Prof. Bruce Lewenstein, communication, is set to become Cornell’s 13th Ombudsman, according to a Jan. 25 vote by the University Assembly.
At the meeting, University Assembly Chair Brandon Fortenberry presented the assembly with a letter from President Martha Pollack appointing Lewenstein as Ombudsman. In the letter, the Ombudsman search committee — a four-person team including University Assembly Representative Duncan Cady ’23 and Dean of Faculty Eve DeRosa — cited Lewenstein’s vision, enthusiasm for the role and experience with mediation as deciding factors in their recommendation.
Lewenstein has been a professor at Cornell for almost 35 years. He has worked in the departments of communication as well as science and technology studies — where he recently concluded his seven-year position as department chair — in the Colleges of Agriculture and Life Science and Arts and Sciences, respectively.
Lewenstein earned his B.A. at the University of Chicago, where he served as Student Ombudsman during his senior year. He then went on to earn his M.A. and Ph.D. from the University of Pennsylvania before becoming an Assistant Professor at Cornell.
Lewenstein has also been involved in faculty governance, having served two years as the speaker of the Faculty Senate and four years as a faculty member of the Board of Trustees. Lewenstein said he believes that those experiences would aid him in his role as Ombudsman.
The Office of the University Ombudsman supports Cornell students, faculty and staff alike by directing them to campus resources and helping them mediate conflicts. Lewenstein’s team at the Office consists of three staff members, including office director Linda Falkson ’86 and Assistant Ombudsman Tracey Brant ’84.
The Office handles between 300 and 400 visitors per year, according to Falkson. Lewenstein stressed the Office’s commitment to neutrality, confidentiality and informality.
“We have no authority, we have no power,” Lewenstein said in an interview with The Sun. “It’s entirely our ability to help.”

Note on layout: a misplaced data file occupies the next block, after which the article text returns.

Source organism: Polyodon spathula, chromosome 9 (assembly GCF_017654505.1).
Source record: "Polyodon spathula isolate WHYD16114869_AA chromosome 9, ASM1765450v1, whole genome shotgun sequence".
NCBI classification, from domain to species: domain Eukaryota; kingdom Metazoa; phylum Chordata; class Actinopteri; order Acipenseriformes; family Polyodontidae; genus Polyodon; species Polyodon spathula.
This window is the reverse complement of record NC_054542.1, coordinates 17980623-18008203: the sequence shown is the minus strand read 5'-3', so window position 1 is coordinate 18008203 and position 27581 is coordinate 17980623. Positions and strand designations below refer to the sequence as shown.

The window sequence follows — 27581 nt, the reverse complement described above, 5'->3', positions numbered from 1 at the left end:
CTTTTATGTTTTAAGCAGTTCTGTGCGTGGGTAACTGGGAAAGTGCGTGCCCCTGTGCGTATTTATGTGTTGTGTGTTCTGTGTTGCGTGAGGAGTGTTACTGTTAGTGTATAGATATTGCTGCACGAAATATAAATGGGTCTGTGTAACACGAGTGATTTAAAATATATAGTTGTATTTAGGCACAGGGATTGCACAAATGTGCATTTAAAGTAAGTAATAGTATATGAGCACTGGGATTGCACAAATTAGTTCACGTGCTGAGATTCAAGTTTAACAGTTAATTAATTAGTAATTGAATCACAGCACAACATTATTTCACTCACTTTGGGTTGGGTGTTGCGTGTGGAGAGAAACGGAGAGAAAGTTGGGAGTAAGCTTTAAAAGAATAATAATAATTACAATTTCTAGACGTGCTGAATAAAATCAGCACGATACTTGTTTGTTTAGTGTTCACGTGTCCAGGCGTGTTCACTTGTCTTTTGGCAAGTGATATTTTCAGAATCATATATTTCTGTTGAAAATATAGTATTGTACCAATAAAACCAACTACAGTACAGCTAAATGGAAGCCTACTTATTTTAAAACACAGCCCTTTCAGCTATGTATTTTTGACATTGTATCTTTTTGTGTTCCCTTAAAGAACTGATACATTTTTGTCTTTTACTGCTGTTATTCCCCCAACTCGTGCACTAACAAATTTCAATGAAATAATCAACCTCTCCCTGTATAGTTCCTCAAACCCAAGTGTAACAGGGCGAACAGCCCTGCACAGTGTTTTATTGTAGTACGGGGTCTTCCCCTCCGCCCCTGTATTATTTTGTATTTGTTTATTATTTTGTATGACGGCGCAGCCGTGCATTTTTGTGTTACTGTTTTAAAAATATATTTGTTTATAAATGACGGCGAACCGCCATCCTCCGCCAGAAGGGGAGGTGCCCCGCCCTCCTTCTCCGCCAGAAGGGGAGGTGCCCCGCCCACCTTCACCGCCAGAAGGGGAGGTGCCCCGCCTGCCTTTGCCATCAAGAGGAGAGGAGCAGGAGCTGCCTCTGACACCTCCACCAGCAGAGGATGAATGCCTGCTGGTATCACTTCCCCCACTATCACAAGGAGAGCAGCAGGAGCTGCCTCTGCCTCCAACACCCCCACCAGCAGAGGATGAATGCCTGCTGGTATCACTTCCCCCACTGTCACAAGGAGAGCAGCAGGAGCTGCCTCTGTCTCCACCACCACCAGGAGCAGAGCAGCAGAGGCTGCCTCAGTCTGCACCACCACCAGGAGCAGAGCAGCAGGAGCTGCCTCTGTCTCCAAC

Lewenstein succeeds Prof. Emeritus Charles Walcott Ph.D. ’59, neurobiology and behavior, who served as Ombudsman for 10 years. Falkson expressed gratitude toward Walcott for his work in the position and excitement in welcoming Lewenstein as her new colleague.
“I think that Cornellians who meet with [Lewenstein] are going to be really taken with his genuineness and his warmth,” Falkson said.
Walcott expressed delight at passing on his position to the new Ombudsman.
“He’s warm, cordial and friendly, and is somebody who can really be very helpful,” Walcott said.
Prof. Mark Sarvary, director of the Investigative Biology Teaching Laboratories — who collaborated with Lewenstein to spearhead the University’s science communication and public engagement minor — believed that Lewenstein’s thoughtfulness and communication skills would help him to succeed as Ombudsman.
“I hope he will use those science communication and public engagement skills he has been practicing, and has been a scholar of, for decades,” Sarvary said, “to bring people together and bring people’s opinions together.”
As Ombudsman, Lewenstein stated his goal to increase the visibility of his office, especially for students who have felt marginalized or left without sufficient on-campus resources. Walcott spoke out in support.
“I’m hoping that he has that magic wand that enables him to get the word out, and then also solve all the problems,” Walcott said.
Multiple students said they supported increased visibility for the Office, and that they were unaware of the resources that the University Ombudsman offers.
“The fact that none of us really know what [the Ombudsman] is feels a little bit concerning,” Myra Taylor ’24 said.
To increase visibility, Lewenstein hopes to speak to student and employee groups; host talks in the dorms; distribute flyers, brochures and quarter cards across campus; and even potentially create a blog with more information about campus resources.
Taylor and Matthew Ricketts ’24 also stated their hopes that Lewenstein would support students through mental health challenges. Ricketts expressed his wish for Lewenstein to use his position to foster inclusivity.
“I think there’s a huge socioeconomic gap between a lot of the students here at Cornell,” Ricketts said. “I would love to see some help to level out the playing fields there.”
Lewenstein’s renewable two-year term as Ombudsman begins on Feb. 1. In assuming the position, he joins the twelve previous Ombudsmen, including the first University Ombudsman Alice Cook, for whom Cook House on West Campus is named.
“They’ve really built an incredible tradition,” Lewenstein said, “and I hope to continue that strength.”
Correction, Jan. 28, 12 p.m.: The initial version of this article included an incorrect title for Duncan Cady ’23 in the Ombudsman search committee. He is the University Assembly Representative.